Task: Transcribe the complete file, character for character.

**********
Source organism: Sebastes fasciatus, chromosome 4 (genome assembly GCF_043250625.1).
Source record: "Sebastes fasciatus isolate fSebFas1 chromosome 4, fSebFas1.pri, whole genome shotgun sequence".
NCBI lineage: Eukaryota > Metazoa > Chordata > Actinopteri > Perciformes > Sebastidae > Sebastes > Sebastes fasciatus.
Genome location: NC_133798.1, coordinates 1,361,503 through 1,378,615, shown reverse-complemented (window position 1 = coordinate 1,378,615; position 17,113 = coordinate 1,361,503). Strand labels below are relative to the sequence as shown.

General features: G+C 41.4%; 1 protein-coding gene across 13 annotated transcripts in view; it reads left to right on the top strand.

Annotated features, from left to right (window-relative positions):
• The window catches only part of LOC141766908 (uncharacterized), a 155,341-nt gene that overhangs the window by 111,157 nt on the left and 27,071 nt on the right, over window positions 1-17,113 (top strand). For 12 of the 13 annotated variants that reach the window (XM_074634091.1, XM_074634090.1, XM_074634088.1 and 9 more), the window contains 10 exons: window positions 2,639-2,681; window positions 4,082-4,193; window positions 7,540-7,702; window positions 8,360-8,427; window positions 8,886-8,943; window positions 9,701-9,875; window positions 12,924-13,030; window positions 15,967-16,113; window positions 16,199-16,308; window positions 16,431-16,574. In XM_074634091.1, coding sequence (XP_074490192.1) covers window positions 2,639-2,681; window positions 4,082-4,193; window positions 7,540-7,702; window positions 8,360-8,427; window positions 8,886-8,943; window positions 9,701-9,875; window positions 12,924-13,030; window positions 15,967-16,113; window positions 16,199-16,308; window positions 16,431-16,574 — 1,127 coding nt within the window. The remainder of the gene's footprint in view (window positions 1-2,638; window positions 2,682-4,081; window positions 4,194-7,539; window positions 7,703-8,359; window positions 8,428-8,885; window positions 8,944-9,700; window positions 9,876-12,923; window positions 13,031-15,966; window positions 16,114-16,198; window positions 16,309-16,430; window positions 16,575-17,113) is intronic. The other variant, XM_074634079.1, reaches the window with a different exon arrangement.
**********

Source organism: Sebastes fasciatus, chromosome 4 (genome assembly GCF_043250625.1).
Source record: "Sebastes fasciatus isolate fSebFas1 chromosome 4, fSebFas1.pri, whole genome shotgun sequence".
NCBI lineage: Eukaryota > Metazoa > Chordata > Actinopteri > Perciformes > Sebastidae > Sebastes > Sebastes fasciatus.
Genome location: NC_133798.1, coordinates 1,361,503 through 1,378,615, shown reverse-complemented (window position 1 = coordinate 1,378,615; position 17,113 = coordinate 1,361,503). Strand labels below are relative to the sequence as shown.

General features: G+C 41.4%; 1 protein-coding gene across 13 annotated transcripts in view; it reads left to right on the top strand.

Annotated features, from left to right (window-relative positions):
• The window catches only part of LOC141766908 (uncharacterized), a 155,341-nt gene that overhangs the window by 111,157 nt on the left and 27,071 nt on the right, over window positions 1-17,113 (top strand). For 12 of the 13 annotated variants that reach the window (XM_074634091.1, XM_074634090.1, XM_074634088.1 and 9 more), the window contains 10 exons: window positions 2,639-2,681; window positions 4,082-4,193; window positions 7,540-7,702; window positions 8,360-8,427; window positions 8,886-8,943; window positions 9,701-9,875; window positions 12,924-13,030; window positions 15,967-16,113; window positions 16,199-16,308; window positions 16,431-16,574. In XM_074634091.1, coding sequence (XP_074490192.1) covers window positions 2,639-2,681; window positions 4,082-4,193; window positions 7,540-7,702; window positions 8,360-8,427; window positions 8,886-8,943; window positions 9,701-9,875; window positions 12,924-13,030; window positions 15,967-16,113; window positions 16,199-16,308; window positions 16,431-16,574 — 1,127 coding nt within the window. The remainder of the gene's footprint in view (window positions 1-2,638; window positions 2,682-4,081; window positions 4,194-7,539; window positions 7,703-8,359; window positions 8,428-8,885; window positions 8,944-9,700; window positions 9,876-12,923; window positions 13,031-15,966; window positions 16,114-16,198; window positions 16,309-16,430; window positions 16,575-17,113) is intronic. The other variant, XM_074634079.1, reaches the window with a different exon arrangement.